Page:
Acronym factoid

  • OCTom (3/26/2012)


    Society of Satellite Professionals International is the first hit I get in Google. ๐Ÿ™‚

    Yes, got that one in my list posted previously.

  • jeff.mason (3/24/2012)


    If you remember that other apps use SSPI besides SQL Server this wasn't hard. But a good reminder though.

    Yup, that was my "process of elimination" mental pathway, too. Plus, the other two options weren't as obscurely worded as Microsoft often seems to prefer.

    Rich

  • Easy point and great start to a Monday.



    Everything is awesome!

  • Thanks for the easy question. Nice way to start the week.

    "El" Jerry.

    "El" Jerry.

    "A watt of Ottawa" - Gerardo Galvan

    To better understand your help request, please follow these best practices.[/url]

  • This was an easy one - thanks!

  • thanks for the question

  • nice easy question.

    cengland0 (3/26/2012)


    It could stand for any of the following:

    Security Support Provider Interface (Microsoft)

    Security Service Provider Interface (Microsoft)

    Society of Satellite Professionals International

    Steady-State Plasma Insulin

    Signs and Symptoms of Psychotic Illness (rating scale)

    Salle de Soins Post-Interventionnels (French: Post-Interventional Room Care; recovery room)

    Soldier Sensor/Platform Interface (ITT)

    Apart from the quoted list available at TheFreeDictionary.com, other possibilities which may amuse people interested in future power supply technology, a corporation making use of mathematical information theory, exploitative pseud-science, spookery, or injecting things into people are

    Space Solar Power Institute

    Statistical Signal Processing Inc

    Spirit Search Paranormal Investigations

    Single Source Processor (IMINT)

    Schmidt Sting Pain Index

    If there's a genetic chemistry biologist amongst the readers, maybe he can tell us what sspI stands for when it's a restriction enzyme - I can't, I don't understand that stuff at all: the molecular structure of anything more complex that aniline is way beyond the ken of anyone like me, and I don't know what any of it's called (I can just about remember what RNA stands for on a good day, or even DNA on a very good day).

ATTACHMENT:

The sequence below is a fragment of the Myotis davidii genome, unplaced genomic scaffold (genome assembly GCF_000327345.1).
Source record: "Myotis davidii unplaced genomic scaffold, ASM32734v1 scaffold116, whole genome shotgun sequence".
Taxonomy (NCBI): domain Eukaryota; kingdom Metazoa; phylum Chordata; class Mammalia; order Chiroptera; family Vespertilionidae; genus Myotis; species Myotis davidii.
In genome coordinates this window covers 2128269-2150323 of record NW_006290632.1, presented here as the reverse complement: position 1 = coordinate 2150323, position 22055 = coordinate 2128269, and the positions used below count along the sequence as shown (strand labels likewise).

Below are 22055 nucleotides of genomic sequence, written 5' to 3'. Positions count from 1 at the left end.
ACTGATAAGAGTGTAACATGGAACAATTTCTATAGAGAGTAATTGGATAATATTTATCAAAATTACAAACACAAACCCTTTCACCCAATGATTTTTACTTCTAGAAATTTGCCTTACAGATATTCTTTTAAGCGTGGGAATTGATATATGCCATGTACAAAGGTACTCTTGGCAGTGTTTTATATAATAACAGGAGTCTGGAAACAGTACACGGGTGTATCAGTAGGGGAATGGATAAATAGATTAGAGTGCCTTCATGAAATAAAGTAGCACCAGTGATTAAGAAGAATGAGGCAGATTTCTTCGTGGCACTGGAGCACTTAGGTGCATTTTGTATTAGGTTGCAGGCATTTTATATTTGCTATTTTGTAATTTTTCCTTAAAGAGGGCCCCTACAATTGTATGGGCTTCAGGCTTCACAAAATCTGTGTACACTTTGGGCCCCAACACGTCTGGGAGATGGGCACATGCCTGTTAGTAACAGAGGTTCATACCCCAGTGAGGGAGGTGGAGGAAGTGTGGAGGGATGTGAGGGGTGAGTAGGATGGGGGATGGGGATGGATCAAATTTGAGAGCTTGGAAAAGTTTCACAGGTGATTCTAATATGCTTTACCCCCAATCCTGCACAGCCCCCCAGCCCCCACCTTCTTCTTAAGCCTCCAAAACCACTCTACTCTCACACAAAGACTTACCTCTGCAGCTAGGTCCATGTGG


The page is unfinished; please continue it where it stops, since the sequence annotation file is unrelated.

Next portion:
Tom

  • thanks. Good way to start the week.

    Jason...AKA CirqueDeSQLeil
    _______________________________________________
    I have given a name to my pain...MCM SQL Server, MVP
    SQL RNNR
    Posting Performance Based Questions - Gail Shaw[/url]
    Learn Extended Events

  • Thanks for an easy one. It's been a tough day ๐Ÿ™‚

    Peter Trast
    Microsoft Certified ...(insert many literal strings here)
    Microsoft Design Architect with Alexander Open Systems

  • Easy one. Thanks

  • Had to think about it for a second, but nice simple question to start a long week.

  • +1

  • L' Eomot Inversรฉ (3/26/2012)


    If there's a genetic chemistry biologist amongst the readers, maybe he can tell us what sspI stands for when it's a restriction enzyme - I can't, I don't understand that stuff at all: the molecular structure of anything more complex that aniline is way beyond the ken of anyone like me, and I don't know what any of it's called (I can just about remember what RNA stands for on a good day, or even DNA on a very good day).

    Restriction enzymes cut DNA at a specific sequence of nucleotide bases, in this case, AATATT. They're used to isolate the whole gene from the rest of the genome, usually so it can be produced in large amounts via Polymerase Chain Reaction (PCR). From here, the manufactured genes can be spliced back into the genomes of other yeast cells in great number, creating your own little sspI protein-generating mass production factory.

    The sspI restriction enzyme is so named because it's used to cut the sspI gene from the genome. The gene itself appears to encode for a spore protein in yeast.

  • I enjoyed that! ๐Ÿ˜Ž

  • Nice and easy. A good start to the week. Liked the other acronyms too!

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